COVID-19 has only recently been declared a pandemic yet within a very short timeframe, the personal financial situation of many people has been completely upended.

In my June 8, 2018 'The Importance of Positive Personal Free Cash Flow' article I discussed my thoughts on this subject matter never having expected the circumstances we currently face.

In this article I revisit the importance of positive personal free cash flow and disclose a couple of things we did in order to generate passive income so as to enable us to retire early.

Summary

  • The devastating impact of COVID-19 has come about in an extremely short period of time.
  • Within one month of COVID-19 having been declared a pandemic we have people being unable to meet their financial obligations.
  • A sizable percentage of the North American population has incurred fixed expenses that are unsustainable with the slightest interruption to their personal cash flow.
  • Minimizing expenses and generating passive income are worthy of consideration if the intent is to reduce stress and to become and remain financially free.

Introduction

The slight improvement in our weather has given me the opportunity to go out alone for lengthy walks/runs a few times a day. I find these ‘alone’ times to be quite therapeutic.

On one of my walks yesterday, my mind gravitated toward the COVID-19 pandemic and the extent to which many people have been so poorly prepared from a financial perspective. The world as we know it has only just recently been upended yet we read numerous stories of people already experiencing financial hardship.

Here we are, just over a month subsequent to COVID-19 having been declared a pandemic. Experts are telling us it is highly unlikely a COVID-19 vaccine will be ready much before 12 - 18 months (see here, here, and here) so imagine the degree of financial hardship many will experience if this continues a couple more months…let alone several more months!

As I tried to grasp the magnitude of the situation many face, I thought about the importance of ‘Positive Personal Free Cash Flow’ (PPFCF). I previously wrote about this subject matter in my June 8, 2018 article but given the current environment I thought it would be a good idea to revisit this subject matter.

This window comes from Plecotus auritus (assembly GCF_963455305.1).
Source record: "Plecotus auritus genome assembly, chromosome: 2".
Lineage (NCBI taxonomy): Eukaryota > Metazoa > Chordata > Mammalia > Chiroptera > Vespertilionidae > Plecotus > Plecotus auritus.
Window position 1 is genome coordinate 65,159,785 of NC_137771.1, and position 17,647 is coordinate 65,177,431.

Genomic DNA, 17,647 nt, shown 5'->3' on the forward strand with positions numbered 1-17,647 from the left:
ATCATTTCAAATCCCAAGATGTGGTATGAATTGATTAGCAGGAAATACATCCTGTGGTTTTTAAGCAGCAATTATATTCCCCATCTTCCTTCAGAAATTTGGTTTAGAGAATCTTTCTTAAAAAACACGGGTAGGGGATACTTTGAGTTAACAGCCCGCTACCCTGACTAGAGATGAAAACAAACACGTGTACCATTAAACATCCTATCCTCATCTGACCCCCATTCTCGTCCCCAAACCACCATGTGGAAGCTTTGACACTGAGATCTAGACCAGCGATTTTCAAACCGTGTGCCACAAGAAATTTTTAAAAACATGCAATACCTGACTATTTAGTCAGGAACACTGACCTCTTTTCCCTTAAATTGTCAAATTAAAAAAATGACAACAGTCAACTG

PPFCF significantly contributes to lower stress levels and is the subject matter I touched upon in the very first article posted on this site. I followed up that article with another in which I provided my opinion on the ‘10 Investment Commandments for Early Financial Freedom’.

When I analyze our PPFCF I want to know every inflow and outflow on a daily basis to help me identify opportunities to:

  • Minimize expenses;
  • Increase after tax passive income;

Minimize Expenses

Fixed Expenses

If a significant percentage of a household’s take home pay is going toward fixed expenses such as:

  • mortgage payments;
  • property taxes;
  • alimony payments;
  • car loans/leases;
  • various forms of consumer debt

then there is very little room to manoeuvre.

It may be possible to renegotiate the terms and conditions of some fixed expenses but nothing is assured.

Suppose a family encounters a reduction in their family income brought on by COVID-19. The family succeeds in temporarily renegotiating the payment terms on various financial obligations. The amended terms, however, may only be short-term in nature. What happens when the lender insists on reverting to the original terms of an agreement yet the household income has not been restored to the pre-COVID-19 level?

I had a very recent conversation with a former co-worker who left the banking industry in the early 1990s to form his own mortgage brokerage firm; the firm has ~38 mortgage brokers based out of 6 offices in Ontario. He indicated his team’s focus has completely changed in recent weeks. Prior to COVID-19 his team members were helping people arrange mortgages to acquire new homes. In the last month, the focus has been almost exclusively on helping homeowners renegotiate/refinance existing debt.

He indicated that over the past few years many people had stretched themselves financially. Now, ‘the chickens were coming home to roost’ and until things return to ‘normal’, many are desperately trying to:

  • restructure their mortgages to lower their payment obligations;
  • extract equity from their principal residence to meet their financial obligations.

I strongly suspect we will not return to ‘normal’ for several months. If this ends up being the case, many may not be in a position to once again renegotiate their mortgages and may find themselves in a position where their only available option is to list their principal residence for sale.

Given the law of supply and demand, property values could drop from current levels if we experience a surge in real estate listings and a drop in demand. This could result in situations where, on a widespread basis, the value of the property minus all related selling expenses ends up being less than the outstanding encumbrances. Sound unlikely? Not really. It has happened before and there is nothing to say it cannot happen again.

This is why I strongly advocate that people buy what they can truly afford.